Enough is enough.
The news last night that Senator Joe Lieberman (I-CT) is threatening to filibuster health care reform with a Medicare Buy-In, a compromise spurred by Lieberman’s threats to filibuster the public option, is the last straw. It’s time for Senate Majority Leader Harry Reid to strip Joe Lieberman of his commitee chairmanship, maybe even kick him out of the Senate Democratic Caucus, then go through moderate Republican Sen. Olympia Snowe (ME) or some other means to get Health Care Reform passed.
Enough trying to figure out a member of the Democratic caucus from a very blue state who won’t keep his word. Enough trying to placate a senator who seems content on wrecking his caucus’ most important piece of legislation this Congress, specifically a component of it that, according to a Quinnipiac University poll, 56% of his constituents in Connecticut FAVOR. It’s time for Reid to drop the hammer on this guy and move on before the Democratic party gets destroyed next year.
I don’t know if Lieberman is still bitter about being primaried out by Ned Lamont in 2006 or what. But ever since he won re-election as an independent that year (Connecticut allows primary losers to do so), Lieberman has increasingly gone against the Democratic Party and, therefore, most of his constituents back home. He endorsed and campaigned for Republican John McCain for President last year. Reid let him keep his chairmanship and caucus spot after that, knowing that he’d need him to avert Republican filibusters and get the party’s agenda passed this year. And that gamble has backfired big time, to the point that it is now seriously threatening the legislation that will play a huge rule in determing the party’s electoral fortunes next year and possibly in 2012 as well.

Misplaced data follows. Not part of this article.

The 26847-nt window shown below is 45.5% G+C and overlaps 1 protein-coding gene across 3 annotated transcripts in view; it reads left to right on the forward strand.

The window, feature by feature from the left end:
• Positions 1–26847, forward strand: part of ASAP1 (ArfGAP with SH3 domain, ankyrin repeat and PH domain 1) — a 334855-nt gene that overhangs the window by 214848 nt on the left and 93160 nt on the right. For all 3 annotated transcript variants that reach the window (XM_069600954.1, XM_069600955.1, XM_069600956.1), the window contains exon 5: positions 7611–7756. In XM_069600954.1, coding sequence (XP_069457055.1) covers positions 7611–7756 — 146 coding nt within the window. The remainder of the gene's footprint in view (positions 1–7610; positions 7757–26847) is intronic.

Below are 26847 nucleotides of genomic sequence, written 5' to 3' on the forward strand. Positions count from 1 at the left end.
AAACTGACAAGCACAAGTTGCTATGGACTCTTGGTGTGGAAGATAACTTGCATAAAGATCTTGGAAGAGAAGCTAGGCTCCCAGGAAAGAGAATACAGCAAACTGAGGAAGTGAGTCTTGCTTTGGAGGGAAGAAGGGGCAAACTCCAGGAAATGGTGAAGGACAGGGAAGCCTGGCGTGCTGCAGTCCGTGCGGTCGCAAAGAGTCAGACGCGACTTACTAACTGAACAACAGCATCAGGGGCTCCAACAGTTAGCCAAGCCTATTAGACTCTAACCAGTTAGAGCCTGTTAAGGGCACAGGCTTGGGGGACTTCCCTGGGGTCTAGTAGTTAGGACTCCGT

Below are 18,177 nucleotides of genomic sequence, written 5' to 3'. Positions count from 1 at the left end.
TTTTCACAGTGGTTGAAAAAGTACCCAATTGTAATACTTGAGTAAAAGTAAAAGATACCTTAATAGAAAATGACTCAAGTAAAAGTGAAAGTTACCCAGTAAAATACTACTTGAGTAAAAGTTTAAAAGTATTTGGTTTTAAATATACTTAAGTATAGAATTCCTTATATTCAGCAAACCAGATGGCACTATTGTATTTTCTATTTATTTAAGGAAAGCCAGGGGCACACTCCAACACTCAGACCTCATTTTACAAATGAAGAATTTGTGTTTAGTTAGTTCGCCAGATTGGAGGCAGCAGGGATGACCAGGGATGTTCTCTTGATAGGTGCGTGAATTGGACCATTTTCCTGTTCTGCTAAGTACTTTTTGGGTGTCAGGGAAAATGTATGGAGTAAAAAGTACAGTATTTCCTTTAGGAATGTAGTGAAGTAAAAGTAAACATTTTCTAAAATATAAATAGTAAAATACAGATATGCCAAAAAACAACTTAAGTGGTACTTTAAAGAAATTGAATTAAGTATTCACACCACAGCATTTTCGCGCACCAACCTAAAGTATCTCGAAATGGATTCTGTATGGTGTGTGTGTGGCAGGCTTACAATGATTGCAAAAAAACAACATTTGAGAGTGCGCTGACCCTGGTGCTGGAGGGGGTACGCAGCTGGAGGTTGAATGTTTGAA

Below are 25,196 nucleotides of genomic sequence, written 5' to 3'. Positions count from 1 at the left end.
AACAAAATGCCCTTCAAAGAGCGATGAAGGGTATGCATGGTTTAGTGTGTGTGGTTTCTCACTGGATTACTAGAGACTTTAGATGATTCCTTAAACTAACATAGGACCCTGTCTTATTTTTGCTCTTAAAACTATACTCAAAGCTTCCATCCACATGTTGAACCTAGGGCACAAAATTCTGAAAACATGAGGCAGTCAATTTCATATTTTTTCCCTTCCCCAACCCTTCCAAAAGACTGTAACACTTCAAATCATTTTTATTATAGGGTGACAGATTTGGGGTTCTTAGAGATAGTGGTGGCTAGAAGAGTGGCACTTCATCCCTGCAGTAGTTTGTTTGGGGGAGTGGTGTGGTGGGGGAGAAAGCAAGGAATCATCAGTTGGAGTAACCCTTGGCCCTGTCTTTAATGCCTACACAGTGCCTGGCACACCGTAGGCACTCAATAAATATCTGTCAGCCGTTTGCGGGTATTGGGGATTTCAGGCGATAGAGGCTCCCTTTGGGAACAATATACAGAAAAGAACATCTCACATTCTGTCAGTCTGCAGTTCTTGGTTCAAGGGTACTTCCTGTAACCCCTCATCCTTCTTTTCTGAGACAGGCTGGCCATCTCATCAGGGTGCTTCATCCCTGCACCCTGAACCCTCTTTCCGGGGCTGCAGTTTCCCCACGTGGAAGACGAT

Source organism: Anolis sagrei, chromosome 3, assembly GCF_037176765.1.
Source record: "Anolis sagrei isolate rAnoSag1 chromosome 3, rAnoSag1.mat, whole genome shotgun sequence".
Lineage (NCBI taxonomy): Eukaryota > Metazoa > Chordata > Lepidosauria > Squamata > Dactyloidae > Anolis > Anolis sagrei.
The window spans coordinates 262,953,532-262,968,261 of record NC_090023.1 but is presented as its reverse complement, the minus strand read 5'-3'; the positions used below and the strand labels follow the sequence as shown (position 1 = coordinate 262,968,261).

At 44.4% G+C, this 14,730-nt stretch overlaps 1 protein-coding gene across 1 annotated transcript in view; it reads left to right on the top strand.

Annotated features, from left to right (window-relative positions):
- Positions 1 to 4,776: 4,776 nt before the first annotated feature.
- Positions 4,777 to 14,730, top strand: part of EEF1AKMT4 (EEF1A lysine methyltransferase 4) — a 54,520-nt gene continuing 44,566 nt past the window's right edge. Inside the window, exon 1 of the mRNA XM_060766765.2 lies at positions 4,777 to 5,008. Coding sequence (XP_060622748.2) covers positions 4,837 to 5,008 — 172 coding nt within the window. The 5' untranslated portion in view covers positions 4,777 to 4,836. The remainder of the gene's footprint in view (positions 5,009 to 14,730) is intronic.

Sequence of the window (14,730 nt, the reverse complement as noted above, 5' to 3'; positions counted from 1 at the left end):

First, Lieberman threatened to filibuster the public option. He wouldn’t even accept one with a trigger, the way Snowe has. Realizing they didn’t have the votes to pass a public option along the lines of what is in the House version, Reid and a group of his fellow Democratic senators composed a compromise that replaces the public option with a Medicare buy-in. But even before the new proposal was scored by the Congressional Budget Office (the CBO report should be in by the middle of this week), Lieberman said yesterday that he’d filibuster that too. Not allow to go to a vote and simply vote against – filibuster.